Longform // The Awakening of Forgotten Space

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INCREASING POPULAR AWARENESS of the presence of street art prompts a collective revision of neglected space — indeed, graffiti and street art are almost always associated with abandoned or interstitial spaces.

In Melbourne, graffiti tags appear ubiquitous; they are in backstreets, on building sites, factory walls, along the train lines, under bridges, and on street corners. For those who create this kind of graffiti and for those to whom its language is legible, it has the power to awaken into action those idle spaces in which it flourishes. Yet the audience of such graffiti is limited: personal tags usually either simply ignored by the wider community or vilified as aesthetically contemptible and symbolic of disorder.

Street art, on the other hand, is seen as more accessible and publicly inclusive — although sometimes carrying a political message, it is most frequently intended purely to delight the viewer or to vitalise a drab, colourless surface. Calling out to passers-by, street art draws a greater number of people into engagement with the city.

In Melbourne, this enlivening of urban space has been most evident in the central city’s laneways, where much of Melbourne’s most sophisticated and most viewed street art is created. Originally rarely even noted on maps, these narrow alleys and lanes were built to service the greater streets of Melbourne’s 1830s grid; their public neglect and concealed presence has made them ideal places for artists to put up unsanctioned stickers, posters, stencils and pieces in privacy.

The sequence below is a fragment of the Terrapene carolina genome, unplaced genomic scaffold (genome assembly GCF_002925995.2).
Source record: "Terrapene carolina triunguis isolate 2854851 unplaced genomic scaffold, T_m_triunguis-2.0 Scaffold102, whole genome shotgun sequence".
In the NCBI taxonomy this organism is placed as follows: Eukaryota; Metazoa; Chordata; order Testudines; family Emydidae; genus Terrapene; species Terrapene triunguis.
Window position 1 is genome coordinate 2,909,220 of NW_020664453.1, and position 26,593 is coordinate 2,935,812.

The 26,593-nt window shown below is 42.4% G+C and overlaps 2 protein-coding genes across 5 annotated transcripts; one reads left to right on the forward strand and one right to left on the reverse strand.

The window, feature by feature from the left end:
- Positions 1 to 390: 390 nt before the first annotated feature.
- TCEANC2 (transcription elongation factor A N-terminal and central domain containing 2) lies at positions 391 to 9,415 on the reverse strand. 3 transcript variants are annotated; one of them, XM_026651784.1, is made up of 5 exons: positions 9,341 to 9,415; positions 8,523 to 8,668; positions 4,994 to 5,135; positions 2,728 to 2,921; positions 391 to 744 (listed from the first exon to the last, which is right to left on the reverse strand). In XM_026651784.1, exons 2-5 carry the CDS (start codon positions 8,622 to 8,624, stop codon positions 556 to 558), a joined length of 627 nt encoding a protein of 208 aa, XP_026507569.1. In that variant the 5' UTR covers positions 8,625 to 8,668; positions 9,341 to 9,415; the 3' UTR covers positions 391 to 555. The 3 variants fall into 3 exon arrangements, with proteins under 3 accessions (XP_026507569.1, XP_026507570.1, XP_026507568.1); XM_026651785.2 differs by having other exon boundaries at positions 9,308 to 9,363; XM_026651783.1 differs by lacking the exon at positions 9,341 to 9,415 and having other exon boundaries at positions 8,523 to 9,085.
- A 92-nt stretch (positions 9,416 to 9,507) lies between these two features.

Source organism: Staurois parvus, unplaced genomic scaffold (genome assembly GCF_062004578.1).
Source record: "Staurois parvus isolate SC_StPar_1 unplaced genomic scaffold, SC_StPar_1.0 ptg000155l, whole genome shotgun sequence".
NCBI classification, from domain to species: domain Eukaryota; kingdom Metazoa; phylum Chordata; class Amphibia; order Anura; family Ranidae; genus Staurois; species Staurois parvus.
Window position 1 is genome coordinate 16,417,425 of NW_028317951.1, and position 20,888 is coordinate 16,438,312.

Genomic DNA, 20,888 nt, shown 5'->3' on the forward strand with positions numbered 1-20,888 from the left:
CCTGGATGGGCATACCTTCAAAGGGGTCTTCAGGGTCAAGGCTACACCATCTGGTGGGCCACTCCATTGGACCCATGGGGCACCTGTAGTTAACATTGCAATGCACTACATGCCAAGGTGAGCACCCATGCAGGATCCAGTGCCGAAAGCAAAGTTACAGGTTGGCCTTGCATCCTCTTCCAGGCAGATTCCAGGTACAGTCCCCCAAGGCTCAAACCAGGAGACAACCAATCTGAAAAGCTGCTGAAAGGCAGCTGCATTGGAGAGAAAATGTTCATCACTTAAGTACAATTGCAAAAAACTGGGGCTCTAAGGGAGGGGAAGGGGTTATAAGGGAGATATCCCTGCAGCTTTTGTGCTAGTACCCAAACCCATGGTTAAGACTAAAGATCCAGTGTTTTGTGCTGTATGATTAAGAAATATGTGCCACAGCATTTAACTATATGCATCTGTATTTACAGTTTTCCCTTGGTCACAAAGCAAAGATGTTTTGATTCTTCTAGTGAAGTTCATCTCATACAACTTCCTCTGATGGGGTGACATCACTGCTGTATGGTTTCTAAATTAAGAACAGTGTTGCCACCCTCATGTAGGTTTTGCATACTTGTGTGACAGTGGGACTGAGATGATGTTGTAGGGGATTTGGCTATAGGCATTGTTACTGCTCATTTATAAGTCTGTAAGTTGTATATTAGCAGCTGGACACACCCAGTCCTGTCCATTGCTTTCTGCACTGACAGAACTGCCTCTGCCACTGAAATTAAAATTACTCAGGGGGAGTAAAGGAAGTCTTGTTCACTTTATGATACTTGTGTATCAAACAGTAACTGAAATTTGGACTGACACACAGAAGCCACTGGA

Now, where once dwelled only rats and garbage cans, chic Melburnians sit at ‘hole-in-the-wall’ bars, cafés and restaurants (changes to the licensing laws in the nineties were concurrent with the rise of stencil art in Melbourne, both encouraging active reoccupation). Along with unsanctioned street art, official public art programs — like the Melbourne City Council’s Laneway Commissions — facilitate the development of the laneways. Under these influences, the once lost spaces of forgetfulness are reinvigorated and reaffirmed as lived spaces in which colourful graffiti art has become, for a segment of the population at least, a prized aesthetic; the laneways are now populated well into the night.

Alongside the rediscovery of forgotten urban spaces, it is also in the nature of all street art to reveal anew the very textures of those spaces. Walls, the basic but often unseen building block of the urban environment, become newly visible when painted or pasted upon, revealing the peculiarities etched into their façades by time. In the image of ‘the girl in the tunnel,’ the poster is pasted within an inset archway in the tunnel’s wall and its rounded shape mirrors the contour of the arch, emphasising its construction; red tears streaming down an otherwise black-and-white face underscore the bright, deep, crumbly red of the bricks.

Urban dwellers cognisant of the city’s embellishment begin to walk the city in a different manner: their gaze becomes conditioned to seek textural detail, increasingly receptive to these physical landscapes of the past and of the past’s reworking.

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